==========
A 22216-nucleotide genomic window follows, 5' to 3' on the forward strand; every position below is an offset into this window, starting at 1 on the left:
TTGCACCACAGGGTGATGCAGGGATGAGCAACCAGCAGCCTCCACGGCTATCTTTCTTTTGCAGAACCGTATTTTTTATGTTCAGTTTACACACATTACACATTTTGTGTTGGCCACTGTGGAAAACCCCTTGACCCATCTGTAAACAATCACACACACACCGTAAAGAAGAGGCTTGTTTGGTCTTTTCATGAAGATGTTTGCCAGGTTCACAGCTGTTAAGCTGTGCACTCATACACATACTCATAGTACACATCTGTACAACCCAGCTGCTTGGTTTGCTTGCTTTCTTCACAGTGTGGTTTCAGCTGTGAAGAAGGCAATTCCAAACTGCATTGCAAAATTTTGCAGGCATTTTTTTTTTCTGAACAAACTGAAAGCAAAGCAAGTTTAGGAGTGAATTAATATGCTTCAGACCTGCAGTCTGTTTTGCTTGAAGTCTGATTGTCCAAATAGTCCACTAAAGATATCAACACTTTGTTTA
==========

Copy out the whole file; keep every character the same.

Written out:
A 22216-nucleotide genomic window follows, 5' to 3' on the forward strand; every position below is an offset into this window, starting at 1 on the left:
TTGCACCACAGGGTGATGCAGGGATGAGCAACCAGCAGCCTCCACGGCTATCTTTCTTTTGCAGAACCGTATTTTTTATGTTCAGTTTACACACATTACACATTTTGTGTTGGCCACTGTGGAAAACCCCTTGACCCATCTGTAAACAATCACACACACACCGTAAAGAAGAGGCTTGTTTGGTCTTTTCATGAAGATGTTTGCCAGGTTCACAGCTGTTAAGCTGTGCACTCATACACATACTCATAGTACACATCTGTACAACCCAGCTGCTTGGTTTGCTTGCTTTCTTCACAGTGTGGTTTCAGCTGTGAAGAAGGCAATTCCAAACTGCATTGCAAAATTTTGCAGGCATTTTTTTTTTCTGAACAAACTGAAAGCAAAGCAAGTTTAGGAGTGAATTAATATGCTTCAGACCTGCAGTCTGTTTTGCTTGAAGTCTGATTGTCCAAATAGTCCACTAAAGATATCAACACTTTGTTTA